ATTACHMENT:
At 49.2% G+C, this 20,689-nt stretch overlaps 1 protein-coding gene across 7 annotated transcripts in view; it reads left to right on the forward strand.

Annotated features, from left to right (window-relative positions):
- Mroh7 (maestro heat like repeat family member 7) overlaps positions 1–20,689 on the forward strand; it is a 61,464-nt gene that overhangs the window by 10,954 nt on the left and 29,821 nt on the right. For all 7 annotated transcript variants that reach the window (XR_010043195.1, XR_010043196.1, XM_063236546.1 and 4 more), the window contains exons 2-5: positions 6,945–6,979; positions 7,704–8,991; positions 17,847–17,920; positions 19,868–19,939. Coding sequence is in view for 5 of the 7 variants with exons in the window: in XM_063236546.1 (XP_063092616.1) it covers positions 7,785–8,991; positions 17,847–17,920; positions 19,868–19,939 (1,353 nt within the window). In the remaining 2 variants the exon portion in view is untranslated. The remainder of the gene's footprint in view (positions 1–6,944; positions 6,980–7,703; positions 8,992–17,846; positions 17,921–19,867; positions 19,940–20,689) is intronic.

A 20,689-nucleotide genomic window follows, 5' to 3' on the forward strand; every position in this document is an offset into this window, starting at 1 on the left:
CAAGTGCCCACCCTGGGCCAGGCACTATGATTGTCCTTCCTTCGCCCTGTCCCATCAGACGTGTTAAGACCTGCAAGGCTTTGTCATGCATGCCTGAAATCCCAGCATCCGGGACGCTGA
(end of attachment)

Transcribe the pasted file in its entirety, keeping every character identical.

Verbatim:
At 49.2% G+C, this 20,689-nt stretch overlaps 1 protein-coding gene across 7 annotated transcripts in view; it reads left to right on the forward strand.

Annotated features, from left to right (window-relative positions):
- Mroh7 (maestro heat like repeat family member 7) overlaps positions 1–20,689 on the forward strand; it is a 61,464-nt gene that overhangs the window by 10,954 nt on the left and 29,821 nt on the right. For all 7 annotated transcript variants that reach the window (XR_010043195.1, XR_010043196.1, XM_063236546.1 and 4 more), the window contains exons 2-5: positions 6,945–6,979; positions 7,704–8,991; positions 17,847–17,920; positions 19,868–19,939. Coding sequence is in view for 5 of the 7 variants with exons in the window: in XM_063236546.1 (XP_063092616.1) it covers positions 7,785–8,991; positions 17,847–17,920; positions 19,868–19,939 (1,353 nt within the window). In the remaining 2 variants the exon portion in view is untranslated. The remainder of the gene's footprint in view (positions 1–6,944; positions 6,980–7,703; positions 8,992–17,846; positions 17,921–19,867; positions 19,940–20,689) is intronic.

A 20,689-nucleotide genomic window follows, 5' to 3' on the forward strand; every position in this document is an offset into this window, starting at 1 on the left:
CAAGTGCCCACCCTGGGCCAGGCACTATGATTGTCCTTCCTTCGCCCTGTCCCATCAGACGTGTTAAGACCTGCAAGGCTTTGTCATGCATGCCTGAAATCCCAGCATCCGGGACGCTGA